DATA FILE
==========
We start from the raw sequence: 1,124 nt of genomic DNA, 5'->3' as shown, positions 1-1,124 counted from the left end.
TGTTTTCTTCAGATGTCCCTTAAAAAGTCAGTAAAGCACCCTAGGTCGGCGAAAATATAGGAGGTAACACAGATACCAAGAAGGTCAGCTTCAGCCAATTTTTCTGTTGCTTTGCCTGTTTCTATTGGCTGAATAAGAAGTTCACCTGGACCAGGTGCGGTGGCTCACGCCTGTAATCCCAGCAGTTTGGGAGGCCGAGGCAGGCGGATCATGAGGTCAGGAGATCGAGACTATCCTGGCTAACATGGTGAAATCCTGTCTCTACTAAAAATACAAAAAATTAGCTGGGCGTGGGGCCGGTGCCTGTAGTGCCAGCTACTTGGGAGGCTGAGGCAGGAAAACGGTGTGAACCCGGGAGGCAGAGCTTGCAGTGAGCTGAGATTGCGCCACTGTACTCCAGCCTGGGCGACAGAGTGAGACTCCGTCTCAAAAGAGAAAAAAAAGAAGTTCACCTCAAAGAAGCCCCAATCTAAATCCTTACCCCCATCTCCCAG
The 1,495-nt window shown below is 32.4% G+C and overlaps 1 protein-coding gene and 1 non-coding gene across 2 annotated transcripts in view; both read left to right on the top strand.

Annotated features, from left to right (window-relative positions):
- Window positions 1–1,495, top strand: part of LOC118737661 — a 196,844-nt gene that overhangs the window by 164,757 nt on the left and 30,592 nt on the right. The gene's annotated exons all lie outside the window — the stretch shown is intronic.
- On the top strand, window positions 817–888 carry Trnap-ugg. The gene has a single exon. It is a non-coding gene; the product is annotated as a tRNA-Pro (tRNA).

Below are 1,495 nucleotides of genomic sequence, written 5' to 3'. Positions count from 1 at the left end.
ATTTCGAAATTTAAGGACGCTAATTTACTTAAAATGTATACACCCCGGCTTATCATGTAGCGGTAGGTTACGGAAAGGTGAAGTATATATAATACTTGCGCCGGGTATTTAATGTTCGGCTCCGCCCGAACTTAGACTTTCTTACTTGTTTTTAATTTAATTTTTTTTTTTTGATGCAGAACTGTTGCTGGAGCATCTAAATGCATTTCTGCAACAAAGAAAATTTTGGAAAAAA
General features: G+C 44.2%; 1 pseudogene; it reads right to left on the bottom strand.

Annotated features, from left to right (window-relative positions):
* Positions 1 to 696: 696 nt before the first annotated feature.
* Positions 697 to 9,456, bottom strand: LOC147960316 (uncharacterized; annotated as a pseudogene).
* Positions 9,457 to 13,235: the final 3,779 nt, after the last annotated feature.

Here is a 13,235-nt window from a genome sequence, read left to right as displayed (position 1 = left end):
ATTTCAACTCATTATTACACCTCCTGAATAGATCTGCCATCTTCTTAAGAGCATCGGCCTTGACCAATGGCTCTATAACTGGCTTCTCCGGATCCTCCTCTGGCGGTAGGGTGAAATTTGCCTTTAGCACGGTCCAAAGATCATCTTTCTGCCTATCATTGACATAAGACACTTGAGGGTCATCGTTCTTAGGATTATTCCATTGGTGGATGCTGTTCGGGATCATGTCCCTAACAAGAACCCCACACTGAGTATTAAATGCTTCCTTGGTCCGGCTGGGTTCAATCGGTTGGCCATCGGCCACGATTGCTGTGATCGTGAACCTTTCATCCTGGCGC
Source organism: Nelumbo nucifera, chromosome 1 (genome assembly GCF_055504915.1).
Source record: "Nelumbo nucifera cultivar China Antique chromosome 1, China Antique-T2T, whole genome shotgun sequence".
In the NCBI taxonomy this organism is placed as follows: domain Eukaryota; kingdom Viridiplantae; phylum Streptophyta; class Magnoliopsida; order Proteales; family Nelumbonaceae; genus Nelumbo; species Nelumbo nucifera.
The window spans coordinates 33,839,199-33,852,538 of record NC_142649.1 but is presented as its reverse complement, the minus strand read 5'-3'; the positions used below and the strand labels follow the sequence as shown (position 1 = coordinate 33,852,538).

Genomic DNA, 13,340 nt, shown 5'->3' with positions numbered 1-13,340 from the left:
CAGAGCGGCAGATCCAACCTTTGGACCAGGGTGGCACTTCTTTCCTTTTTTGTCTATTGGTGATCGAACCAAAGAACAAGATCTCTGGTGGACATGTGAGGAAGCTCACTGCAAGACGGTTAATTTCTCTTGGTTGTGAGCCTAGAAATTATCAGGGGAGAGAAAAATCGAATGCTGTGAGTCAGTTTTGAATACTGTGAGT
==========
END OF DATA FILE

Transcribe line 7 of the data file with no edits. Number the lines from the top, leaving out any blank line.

Below are 1,495 nucleotides of genomic sequence, written 5' to 3'. Positions count from 1 at the left end.